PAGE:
Colonial Cup Aftermath

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After the Colonial Cup, what do we know? Well, besides Jonathan Sheppard might deserve a second Hall of Fame induction . . .

1. Mixed Up is the fastest horse in steeplechasing. In terms of sheer speed, the 10-year-old can still get it. Jump racing has no speed figures, but Saturday’s would have reached triple digits on anyone’s scale. Mixed Up sat just off a quick enough pace, jumped fluidly and ran past three horses in the final half-furlong. Breathtaking. He won by a neck, but never looked to be in danger of losing.

2. Champions usually earn it. Before the Colonial Cup, five horses won the year’s five open Grade I stakes. They all went to Camden for the Cup. Two, Mixed Up and Red Letter Day, touched down over the last with a chance. Either would have clinched the Eclipse Award with a win and either wound have been a deserving champion. It’s a shame one of them had to lose. Voters, Mixed Up is your champion with four wins from eight starts and $184,495 in earnings.

3. Pace makes the race. At Belmont in the Lonesome Glory, Red Letter Day loped on a slow pace and couldn’t be caught. Mixed Up sat close, used his speed to get in front, but then watched his rival fight back for the win. At Far Hills for the Grand National, Red Letter Day again set the pace but was harassed throughout and couldn’t maintain the tempo in the soft turf while settling for fourth. Saturday in the Colonial Cup, Red Letter Day did his best Victorian Hill impression – running quickly but within himself – and hung around until the final strides. Mixed Up found a spot just off that pace, saved his speed until the stretch and outsprinted everyone to win for the 12th time in a 29-start jump career.

4. Danielle Hodsdon is pretty cool under pressure. The jockey found a comfort zone with Mixed Up, got him jumping and kept him on hold until the final two fences. She never turned over her whip until after the last, while the other jockeys went to work far earlier, looked for a seam between Red Letter Day and Tax Ruling, watched that close, sent Mixed Up back to the inside and got up in the final yards. Superb work.

5. Management matters. Sheppard stopped with Mixed Up at Saratoga 2008 when the horse came up with a leg problem. The winless campaign meant his horse came into 2009 with conditions and the trainer took full advantage. Racing without Lasix all year, Mixed Up won a restricted stakes at Aiken and dispatched an overmatched allowance field at Block House (how many champions run at Block House?). This fall, Sheppard skipped the Grand National when Far Hills came up soft and brought a fresh horse (despite an eight-start campaign) to the Colonial Cup.

6. Red Letter Day is for real. Game and gutsy, he took them a long way and was the most consistent stakes horse this fall with a win at Belmont in September, a solid fourth at Far Hills in October and then the narrow defeat at Camden in November. Here’s hoping we see him next year.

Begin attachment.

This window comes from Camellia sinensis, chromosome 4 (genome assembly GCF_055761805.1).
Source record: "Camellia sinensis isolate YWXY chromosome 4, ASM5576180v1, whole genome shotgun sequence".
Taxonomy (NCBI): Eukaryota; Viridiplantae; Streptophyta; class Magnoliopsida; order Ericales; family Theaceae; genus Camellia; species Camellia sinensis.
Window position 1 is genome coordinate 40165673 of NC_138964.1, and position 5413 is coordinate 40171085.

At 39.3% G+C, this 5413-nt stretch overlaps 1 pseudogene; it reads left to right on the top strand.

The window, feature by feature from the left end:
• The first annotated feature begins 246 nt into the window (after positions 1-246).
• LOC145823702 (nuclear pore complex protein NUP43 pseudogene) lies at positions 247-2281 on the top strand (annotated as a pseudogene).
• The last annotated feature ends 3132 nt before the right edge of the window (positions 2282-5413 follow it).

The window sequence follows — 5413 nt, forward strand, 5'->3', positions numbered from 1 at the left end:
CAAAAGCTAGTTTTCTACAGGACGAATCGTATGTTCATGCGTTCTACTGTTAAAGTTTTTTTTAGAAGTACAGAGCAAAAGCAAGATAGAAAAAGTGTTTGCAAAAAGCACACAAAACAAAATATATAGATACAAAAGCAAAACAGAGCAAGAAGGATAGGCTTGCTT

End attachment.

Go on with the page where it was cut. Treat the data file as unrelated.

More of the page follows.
7. Tax Ruling is for real. A novice stakes winner at Radnor in May, he made his first open stakes start in the Grand National and finished third. Many credited soft turf and the stamina-favoring Far Hills course with the strong effort. Flat and fast as ever, Camden was not Tax Ruling’s undoing. He tracked Red Letter Day throughout and hung around until the end – missing a Grade I win by 1 1/2 lengths.

8. What’s next for Mixed Up? Some suggested retirement might be the most logical progression after the biggest win of his career. There’s no denying it would be a great finish, but he’ll be back as long as he’s healthy. Sheppard even mentioned Japan’s Nakayama Grand Jump as a potential option. The horse does not need Lasix and would not be undone by the quick pace and fast turf.

9. Your Sum Man and Pierrot Lunaire are still question marks. The European invaders each won his American debut (Grand National and Iroquois, respectively) but struggled in subsequent tries. Soft ground, first-time Lasix, nobody knows why they hit so hard in their first runs. They get second chances in 2010.

10. Spy In The Sky wants more pace in front of him. The Turf Writers winner battled hard in his first try over the Colonial Cup fences, and made some progress in the stretch before checking in eighth. He probably got a little tired, made one jumping mistake but had some year with a jump win at Saratoga and a flat win at Aqueduct.

11. Zozimus made a fun late run – catching Best Attack for fourth and a $10,000 payday for locals Dale Thiel and Britt Graham.

12. The maiden hurdle may someday be a “Remember that?” race. They ran every step, set a strong pace and flew down the backside the last time. Here Comes Art led the whole way and turned aside Ballet Boy, Jimtown and Virginia Minstrel in the stretch. Fifty Five, Steppenwolfer and Boojwhacked also turned in quality efforts. Remember all of those names. The winner showcased his guts by turning aside multiple challenges – much like he did when second by a nose on the flat at Saratoga Sept. 4 (off a nearly two-year layoff).

13. Arch Kingsley enjoys autumn at Springdale Race Course. The trainer got married (to Wendy) in the paddock nine years ago, won the Colonial Cup twice and turned in a hat trick Saturday with victories by Here Comes Art in the maiden, Jogja in the 3-year-old stakes and Sunshine Numbers in the Hobkirk Hill starter allowance. Nice day.

14. Every race counts. After all of the road trips, all of the race meets, all of the racetrack visits, all of the ups and downs (literally), trainers Jack Fisher and Tom Voss are one win apart in the title hunt. Fisher shows the way while bidding for his third consecutive championship. Voss looks for his first title since 2002 (when he capped a three-peat). Palm Beach will decide it. Give Voss the edge on stable quality, but he’s running out of races.